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We are one body 
with the Lord

I myself will gather the remnant of my flock from all the lands to which I have driven them and bring them back to their meadow; there they shall increase and multiply. I will appoint shepherds for them who will shepherd them so that they need no longer fear and tremble; and none shall be missing, says the Lord.”

These words from the prophet, Jeremiah, illustrate the profound care that the Lord expressed for his people. It is a promise from above that we will be given the protection and the guidance that we need, and that the dishonesty of the evil ones will be replaced by honesty and integrity.

Jeremiah is expressing a profound need for the people to change their ways and for a radical change in the way they relate to each other and to God.

Just as the Lord took direct action to care for his people in Old Testament times, the Sacred Constitution on the Liturgy from the Second Vatican Council recognised that the Church needed to change and that Catholic people needed to change the way they were living their faith, so that the Church could be reinvigourated to meet the needs of the time.

Naturally, the manner in which we understand faith must affect the way in which we celebrate and express it, so profound changes in the way we celebrate liturgy were seen as necessary by the council fathers.

The fathers made one extremely important pronouncement. They proclaimed that the Church is sacramental by its very nature and this says a lot about how the Church defines and describes itself.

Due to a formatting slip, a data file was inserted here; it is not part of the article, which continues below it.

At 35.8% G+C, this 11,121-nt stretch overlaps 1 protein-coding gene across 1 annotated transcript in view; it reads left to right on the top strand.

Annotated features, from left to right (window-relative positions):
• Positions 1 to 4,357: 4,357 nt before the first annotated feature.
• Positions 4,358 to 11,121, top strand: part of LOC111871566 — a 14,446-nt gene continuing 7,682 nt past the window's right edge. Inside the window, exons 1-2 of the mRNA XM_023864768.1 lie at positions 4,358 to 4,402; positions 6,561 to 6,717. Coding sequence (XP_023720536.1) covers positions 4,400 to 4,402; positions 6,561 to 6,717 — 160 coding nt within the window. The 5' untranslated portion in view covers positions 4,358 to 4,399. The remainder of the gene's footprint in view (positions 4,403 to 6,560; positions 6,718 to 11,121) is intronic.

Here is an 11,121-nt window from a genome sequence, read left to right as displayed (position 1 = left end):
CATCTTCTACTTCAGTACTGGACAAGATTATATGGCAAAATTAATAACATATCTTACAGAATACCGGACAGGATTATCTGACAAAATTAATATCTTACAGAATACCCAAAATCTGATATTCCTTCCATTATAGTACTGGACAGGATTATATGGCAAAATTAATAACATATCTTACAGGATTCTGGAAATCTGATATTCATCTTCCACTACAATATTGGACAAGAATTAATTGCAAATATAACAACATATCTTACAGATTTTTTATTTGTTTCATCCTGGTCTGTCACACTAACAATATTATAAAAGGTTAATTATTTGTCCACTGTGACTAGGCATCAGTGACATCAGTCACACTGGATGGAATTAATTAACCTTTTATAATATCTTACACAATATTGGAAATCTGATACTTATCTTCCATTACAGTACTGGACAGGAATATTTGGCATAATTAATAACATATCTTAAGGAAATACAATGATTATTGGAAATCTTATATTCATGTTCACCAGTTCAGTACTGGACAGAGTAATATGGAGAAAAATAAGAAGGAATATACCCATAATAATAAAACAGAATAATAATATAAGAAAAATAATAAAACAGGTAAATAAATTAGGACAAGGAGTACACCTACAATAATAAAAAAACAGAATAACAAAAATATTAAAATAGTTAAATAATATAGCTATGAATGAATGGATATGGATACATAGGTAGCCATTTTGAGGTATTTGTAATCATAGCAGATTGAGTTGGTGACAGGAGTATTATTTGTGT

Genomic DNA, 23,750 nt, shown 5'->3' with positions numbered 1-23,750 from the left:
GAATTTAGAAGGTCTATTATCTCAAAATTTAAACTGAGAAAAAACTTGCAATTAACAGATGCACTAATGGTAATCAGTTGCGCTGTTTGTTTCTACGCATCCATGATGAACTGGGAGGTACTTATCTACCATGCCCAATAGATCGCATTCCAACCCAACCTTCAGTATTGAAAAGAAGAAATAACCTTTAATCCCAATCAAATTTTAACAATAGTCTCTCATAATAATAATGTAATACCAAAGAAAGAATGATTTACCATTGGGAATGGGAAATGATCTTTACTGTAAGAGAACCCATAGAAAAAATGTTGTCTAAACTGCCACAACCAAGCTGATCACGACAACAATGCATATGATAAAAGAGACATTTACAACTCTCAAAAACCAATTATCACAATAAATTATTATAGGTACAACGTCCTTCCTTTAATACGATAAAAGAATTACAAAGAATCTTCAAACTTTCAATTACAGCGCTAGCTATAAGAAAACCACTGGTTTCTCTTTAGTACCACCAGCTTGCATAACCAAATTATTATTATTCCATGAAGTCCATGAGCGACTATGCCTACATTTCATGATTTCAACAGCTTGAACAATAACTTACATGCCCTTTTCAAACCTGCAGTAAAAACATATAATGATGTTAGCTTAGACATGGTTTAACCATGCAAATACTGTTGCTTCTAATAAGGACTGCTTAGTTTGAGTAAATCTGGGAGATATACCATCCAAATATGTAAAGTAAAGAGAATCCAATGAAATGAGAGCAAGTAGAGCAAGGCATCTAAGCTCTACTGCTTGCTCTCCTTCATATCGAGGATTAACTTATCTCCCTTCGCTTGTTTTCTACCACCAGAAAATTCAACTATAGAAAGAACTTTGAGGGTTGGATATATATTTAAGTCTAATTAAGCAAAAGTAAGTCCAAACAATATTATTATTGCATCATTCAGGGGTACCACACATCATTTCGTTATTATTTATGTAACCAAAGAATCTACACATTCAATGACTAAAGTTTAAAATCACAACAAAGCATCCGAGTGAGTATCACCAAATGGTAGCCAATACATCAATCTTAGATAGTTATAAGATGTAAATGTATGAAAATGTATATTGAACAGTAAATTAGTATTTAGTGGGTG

This self-image is reflected in the manner in which the people celebrate and, as a sacramental people, it places the celebration of the liturgy in the number one priority spot in our lives.

In his letter to the Ephesians, St. Paul stresses the importance of the cross, as the barriers that divide people are only broken down by the cross of Christ, through whom we receive the Holy Spirit.

This mystery is made visible in our celebrations of the liturgy. If we want to know what the Church looks like, the place where we can find out is in the way we celebrate our liturgies.

The liturgy is an action of Christ the priest and of his body, which is the Church. It is a sacred action surpassing all others. It is by participating in the liturgy that we learn how to show to the world the Church as a sign lifted up among the nations, under which the scattered children of this world can be gathered together in unity, peace and justice.

Mark tells us of the hunger of the people for the word of God. But the hunger is discerned in the gathering of the disciples with their high priest, Jesus. This speaks to us of the importance of unity in our Church, a unity that is sought through the whole flock coming together with its bishop.

In the liturgy, this is reflected especially when the bishop, priests and people gather together for the one Eucharist in a single prayer at the one altar, as then Christ is truly identified as the head of the Church.

         Homily notes 

              for the Year of Grace

              Adelaide Archdiocese